Likewise, while we have a rough description of what each character looks like, we certainly don’t envision them the same way. Sometimes we don’t even pronounce the names the same way. (Kaelea: Sherylyn says ‘Kah-lee-ah’, Karen says ‘Kay-lee’.)
So obviously, we have different favorite bits for our story too.
In Linesman, ships travel faster-than-light using lines of energy. Humans don’t know much about these lines. It’s alien technology they discovered and cloned five hundred years ago. There are ten lines altogether, and each line has a different purpose. Line six, for example, powers the engines. Line nine takes them into the void—the alternate dimension equivalent to hyperspace—while line ten moves them through space to a new place in the galaxy.
The lines are repaired by specialists with the ability to ‘feel’ the lines and ‘push’ the energy back into place. Linesmen are found early and train for years.
Except our protagonist, Ean. (Which we do both pronounce the same way; it’s a variant of Ian, and pronounced like Ian—that is, Ee-yann). Because he came from the slums, he was never tested for line ability as a child and as a result is mostly self-taught. (But he is certified, and he is working.) He hears the lines as song.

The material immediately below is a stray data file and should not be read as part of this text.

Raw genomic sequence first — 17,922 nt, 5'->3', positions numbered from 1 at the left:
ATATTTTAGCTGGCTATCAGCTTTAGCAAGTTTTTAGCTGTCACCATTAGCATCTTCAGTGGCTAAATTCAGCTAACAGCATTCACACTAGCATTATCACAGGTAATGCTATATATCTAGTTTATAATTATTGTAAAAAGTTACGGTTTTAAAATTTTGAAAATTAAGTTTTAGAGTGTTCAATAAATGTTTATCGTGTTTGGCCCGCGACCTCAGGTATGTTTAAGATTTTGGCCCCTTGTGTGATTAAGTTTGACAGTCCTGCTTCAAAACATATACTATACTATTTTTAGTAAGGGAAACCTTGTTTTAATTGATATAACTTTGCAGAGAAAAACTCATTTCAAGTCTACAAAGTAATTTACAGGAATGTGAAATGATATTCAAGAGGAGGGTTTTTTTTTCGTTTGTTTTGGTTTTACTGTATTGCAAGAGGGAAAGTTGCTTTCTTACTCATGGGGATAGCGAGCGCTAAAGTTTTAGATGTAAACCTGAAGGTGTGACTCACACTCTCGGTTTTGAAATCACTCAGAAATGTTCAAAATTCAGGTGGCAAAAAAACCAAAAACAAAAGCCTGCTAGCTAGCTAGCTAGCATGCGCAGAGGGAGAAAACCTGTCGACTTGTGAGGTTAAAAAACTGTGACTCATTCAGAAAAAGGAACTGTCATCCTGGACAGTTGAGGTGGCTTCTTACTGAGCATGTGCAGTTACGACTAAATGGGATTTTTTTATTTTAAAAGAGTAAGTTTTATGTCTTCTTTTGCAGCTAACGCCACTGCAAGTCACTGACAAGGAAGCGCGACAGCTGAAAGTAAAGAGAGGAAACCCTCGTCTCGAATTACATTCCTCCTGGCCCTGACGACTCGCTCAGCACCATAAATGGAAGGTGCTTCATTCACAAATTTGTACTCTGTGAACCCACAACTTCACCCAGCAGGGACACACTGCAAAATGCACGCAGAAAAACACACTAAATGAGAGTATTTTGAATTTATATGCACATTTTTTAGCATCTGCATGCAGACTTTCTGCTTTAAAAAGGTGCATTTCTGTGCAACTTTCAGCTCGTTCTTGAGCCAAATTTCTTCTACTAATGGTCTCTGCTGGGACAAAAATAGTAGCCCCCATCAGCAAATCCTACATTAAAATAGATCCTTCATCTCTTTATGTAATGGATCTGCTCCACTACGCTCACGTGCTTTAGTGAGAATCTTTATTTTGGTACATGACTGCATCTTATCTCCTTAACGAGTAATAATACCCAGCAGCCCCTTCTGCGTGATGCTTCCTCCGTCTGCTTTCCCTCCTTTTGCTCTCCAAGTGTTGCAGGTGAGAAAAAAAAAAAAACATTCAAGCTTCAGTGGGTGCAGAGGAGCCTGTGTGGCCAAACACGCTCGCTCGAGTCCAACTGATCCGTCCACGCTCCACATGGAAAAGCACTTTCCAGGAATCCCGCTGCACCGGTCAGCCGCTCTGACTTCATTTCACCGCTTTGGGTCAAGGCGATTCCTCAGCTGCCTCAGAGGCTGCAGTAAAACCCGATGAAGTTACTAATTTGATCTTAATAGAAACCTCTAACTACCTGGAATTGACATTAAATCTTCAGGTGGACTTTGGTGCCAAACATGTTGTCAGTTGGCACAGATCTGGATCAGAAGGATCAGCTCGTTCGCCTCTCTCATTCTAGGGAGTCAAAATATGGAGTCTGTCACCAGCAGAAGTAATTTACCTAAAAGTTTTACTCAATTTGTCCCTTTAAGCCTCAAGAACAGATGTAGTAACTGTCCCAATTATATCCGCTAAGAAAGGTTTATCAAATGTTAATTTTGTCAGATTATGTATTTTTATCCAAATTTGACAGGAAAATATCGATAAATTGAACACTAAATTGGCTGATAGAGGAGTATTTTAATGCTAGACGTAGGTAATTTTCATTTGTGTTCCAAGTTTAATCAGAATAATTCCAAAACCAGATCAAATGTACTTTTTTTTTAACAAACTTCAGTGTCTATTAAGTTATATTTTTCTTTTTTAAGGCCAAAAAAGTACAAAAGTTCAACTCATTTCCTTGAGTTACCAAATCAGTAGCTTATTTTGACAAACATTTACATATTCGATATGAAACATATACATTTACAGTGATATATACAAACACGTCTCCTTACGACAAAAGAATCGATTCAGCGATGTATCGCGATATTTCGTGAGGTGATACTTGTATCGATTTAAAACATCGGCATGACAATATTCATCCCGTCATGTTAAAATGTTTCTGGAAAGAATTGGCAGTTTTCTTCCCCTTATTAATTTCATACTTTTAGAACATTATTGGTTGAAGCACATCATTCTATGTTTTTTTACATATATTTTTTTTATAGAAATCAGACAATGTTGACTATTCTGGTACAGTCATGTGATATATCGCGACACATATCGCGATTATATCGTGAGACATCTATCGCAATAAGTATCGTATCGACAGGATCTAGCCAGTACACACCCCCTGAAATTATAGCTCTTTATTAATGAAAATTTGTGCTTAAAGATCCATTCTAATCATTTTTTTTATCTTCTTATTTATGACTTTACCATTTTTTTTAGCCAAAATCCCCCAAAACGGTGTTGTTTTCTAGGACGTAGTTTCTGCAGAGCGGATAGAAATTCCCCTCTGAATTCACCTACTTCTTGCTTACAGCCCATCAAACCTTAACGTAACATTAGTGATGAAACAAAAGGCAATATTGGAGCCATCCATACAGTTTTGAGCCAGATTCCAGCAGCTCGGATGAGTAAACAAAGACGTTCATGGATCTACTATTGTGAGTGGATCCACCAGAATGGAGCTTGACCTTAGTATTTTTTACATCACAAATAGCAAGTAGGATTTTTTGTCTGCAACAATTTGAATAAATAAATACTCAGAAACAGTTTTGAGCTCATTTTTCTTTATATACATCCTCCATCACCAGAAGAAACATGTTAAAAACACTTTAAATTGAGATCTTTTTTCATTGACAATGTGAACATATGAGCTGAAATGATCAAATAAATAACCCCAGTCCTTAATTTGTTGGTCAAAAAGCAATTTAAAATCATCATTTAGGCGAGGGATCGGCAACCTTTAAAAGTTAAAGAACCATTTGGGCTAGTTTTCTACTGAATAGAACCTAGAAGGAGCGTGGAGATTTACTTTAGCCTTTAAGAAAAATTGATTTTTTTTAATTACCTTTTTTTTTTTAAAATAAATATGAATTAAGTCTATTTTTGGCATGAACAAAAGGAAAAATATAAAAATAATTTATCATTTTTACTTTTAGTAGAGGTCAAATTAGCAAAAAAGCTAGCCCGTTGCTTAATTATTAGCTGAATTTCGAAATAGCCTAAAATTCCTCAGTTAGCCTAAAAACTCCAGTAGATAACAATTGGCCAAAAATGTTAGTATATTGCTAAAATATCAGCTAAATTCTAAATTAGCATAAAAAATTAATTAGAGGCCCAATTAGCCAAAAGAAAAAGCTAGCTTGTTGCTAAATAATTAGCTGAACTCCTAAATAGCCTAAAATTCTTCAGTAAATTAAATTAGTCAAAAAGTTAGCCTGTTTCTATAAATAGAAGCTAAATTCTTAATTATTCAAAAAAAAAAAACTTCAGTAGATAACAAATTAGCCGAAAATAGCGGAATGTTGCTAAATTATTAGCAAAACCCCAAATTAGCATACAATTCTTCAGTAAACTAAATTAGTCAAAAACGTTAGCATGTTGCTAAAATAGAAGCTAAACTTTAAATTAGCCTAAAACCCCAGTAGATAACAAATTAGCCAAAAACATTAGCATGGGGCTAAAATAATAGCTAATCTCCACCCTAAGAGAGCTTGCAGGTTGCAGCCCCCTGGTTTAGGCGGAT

Sherylyn’s favorite bit comes toward the end of the story.
It’s the first time Ean has ever been on a space station. He’s been on planets and on ships, but never on a station before.
Behind it he could hear the lines of the station, magnified somehow by the presence of the linesmen, crying out to be heard with no-one listening. The higher lines hadn’t been used since their initial use to transport the station and were atrophying in place.
That’s all we can tell you without spoilers, but it’s the emotional impact of all these lonely lines that she likes.
Karen’s favorite bit, or bits, are the one-liners they always tell writers to throw away. Common writing advice is to ‘kill your darlings’, which means delete the prose you are overly attached to. The idea being that if you love it too much it’s only in the story because you love it, not because it should be there.
“Abram likes you,” Michelle said, eventually.
And everyone sang to the lines, too.
Because no-one but Ean sang to the lines, so effectively Ean believes Michelle is lying to him.
Or another one: